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Self-induced vomiting and dental erosion--a clinical study.

Uhlen MM, Tveit AB, Stenhagen KR, Mulic A - BMC Oral Health (2014)

Bottom Line: Dentine lesions were most often found on lower first molars, while upper central incisors showed enamel lesions most frequently.The majority of the erosive lesions (48.6%) were found in those with the longest illness period, and 71.7% of the lesions extending into dentine were also found in this group.Dental erosion commonly affects individuals with ED experiencing SIV, and is more often found on the palatal/lingual surfaces than on the buccal in these individuals, confirming a common clinical assumption.

View Article: PubMed Central - HTML - PubMed

Affiliation: Department of Cariology, Institute of Clinical Dentistry, Faculty of Dentistry, University of Oslo, PO Box 1109, Oslo N-0317, Norway. m.m.n.uhlen@odont.uio.no.

ABSTRACT

Background: In individuals suffering from eating disorders (ED) characterized by vomiting (e.g. bulimia nervosa), the gastric juice regularly reaches the oral cavity, causing a possible risk of dental erosion. This study aimed to assess the occurrence, distribution and severity of dental erosions in a group of Norwegian patients experiencing self-induced vomiting (SIV).

Methods: The individuals included in the study were all undergoing treatment at clinics for eating disorders and were referred to a university dental clinic for examinations. One calibrated clinician registered erosions using the Visual Erosion Dental Examination (VEDE) system.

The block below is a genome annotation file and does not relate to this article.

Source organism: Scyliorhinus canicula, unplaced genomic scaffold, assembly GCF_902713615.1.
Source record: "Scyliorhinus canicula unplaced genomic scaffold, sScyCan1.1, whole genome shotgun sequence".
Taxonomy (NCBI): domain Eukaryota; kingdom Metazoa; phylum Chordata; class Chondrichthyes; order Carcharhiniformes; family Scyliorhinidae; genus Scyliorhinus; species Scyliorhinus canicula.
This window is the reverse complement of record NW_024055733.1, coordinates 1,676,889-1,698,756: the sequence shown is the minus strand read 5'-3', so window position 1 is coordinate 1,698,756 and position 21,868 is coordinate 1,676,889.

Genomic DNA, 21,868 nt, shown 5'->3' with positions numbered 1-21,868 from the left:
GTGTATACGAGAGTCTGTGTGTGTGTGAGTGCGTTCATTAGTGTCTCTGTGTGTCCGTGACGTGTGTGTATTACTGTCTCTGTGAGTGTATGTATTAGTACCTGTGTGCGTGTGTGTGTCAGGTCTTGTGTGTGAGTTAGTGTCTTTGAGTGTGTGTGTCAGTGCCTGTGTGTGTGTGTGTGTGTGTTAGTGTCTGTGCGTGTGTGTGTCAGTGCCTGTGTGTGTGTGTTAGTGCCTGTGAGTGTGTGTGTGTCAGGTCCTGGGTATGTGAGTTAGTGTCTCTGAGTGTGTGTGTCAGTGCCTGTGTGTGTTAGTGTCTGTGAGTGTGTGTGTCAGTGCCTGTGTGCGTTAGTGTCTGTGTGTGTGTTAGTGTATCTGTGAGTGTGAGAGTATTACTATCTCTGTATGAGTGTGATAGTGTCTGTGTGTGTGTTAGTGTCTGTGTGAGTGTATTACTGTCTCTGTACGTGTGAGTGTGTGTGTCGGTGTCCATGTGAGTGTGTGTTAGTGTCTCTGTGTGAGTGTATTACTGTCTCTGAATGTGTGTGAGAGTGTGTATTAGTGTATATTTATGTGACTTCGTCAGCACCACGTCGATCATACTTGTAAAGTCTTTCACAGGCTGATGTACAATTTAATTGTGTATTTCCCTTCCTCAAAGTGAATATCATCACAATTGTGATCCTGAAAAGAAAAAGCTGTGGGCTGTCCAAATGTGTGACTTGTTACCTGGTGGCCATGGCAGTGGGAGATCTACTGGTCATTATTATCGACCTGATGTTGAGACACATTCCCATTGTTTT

Results: Of 72 referred patients, 66 (63 females and three males, mean age 27.7 years) were or had been experiencing SIV (mean duration 10.6 years; range: 3 - 32 years), and were therefore included in the study. Dental erosions were found in 46 individuals (69.7%), 19 had enamel lesions only, while 27 had both enamel and dentine lesions. Ten or more teeth were affected in 26.1% of those with erosions, and 9% had ≥10 teeth with dentine lesions. Of the erosions, 41.6% were found on palatal/lingual surfaces, 36.6% on occlusal surfaces and 21.8% on buccal surfaces. Dentine lesions were most often found on lower first molars, while upper central incisors showed enamel lesions most frequently. The majority of the erosive lesions (48.6%) were found in those with the longest illness period, and 71.7% of the lesions extending into dentine were also found in this group. However, despite suffering from SIV for up to 32 years, 30.3% of the individuals showed no lesions.

Conclusions: Dental erosion commonly affects individuals with ED experiencing SIV, and is more often found on the palatal/lingual surfaces than on the buccal in these individuals, confirming a common clinical assumption.

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Number of affected surfaces with erosive lesions in relation to duration of SIV.
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Figure 1: Number of affected surfaces with erosive lesions in relation to duration of SIV.

Mentions: The group of individuals (n = 16) with the longest duration of SIV (>10 years) had 71.7% of the dentine lesions and 40.4% of the enamel lesions (Table 1).Of the individuals included in the study, eight (17.4%) had five or more teeth with dentine lesions. Only seven of these individuals answered the question of the duration of SIV, and for those who did, the mean duration was 17.1 years (range: 6 – 28). Ten participants (21.7%) had five or less surfaces with erosions (Figure 1). Seven of the individuals had lesions on occlusal surfaces only. Eight of those with five or less involved tooth surfaces had been suffering from ED for 5 – 10 years, while two patients reported duration of 26 and 28 years, respectively.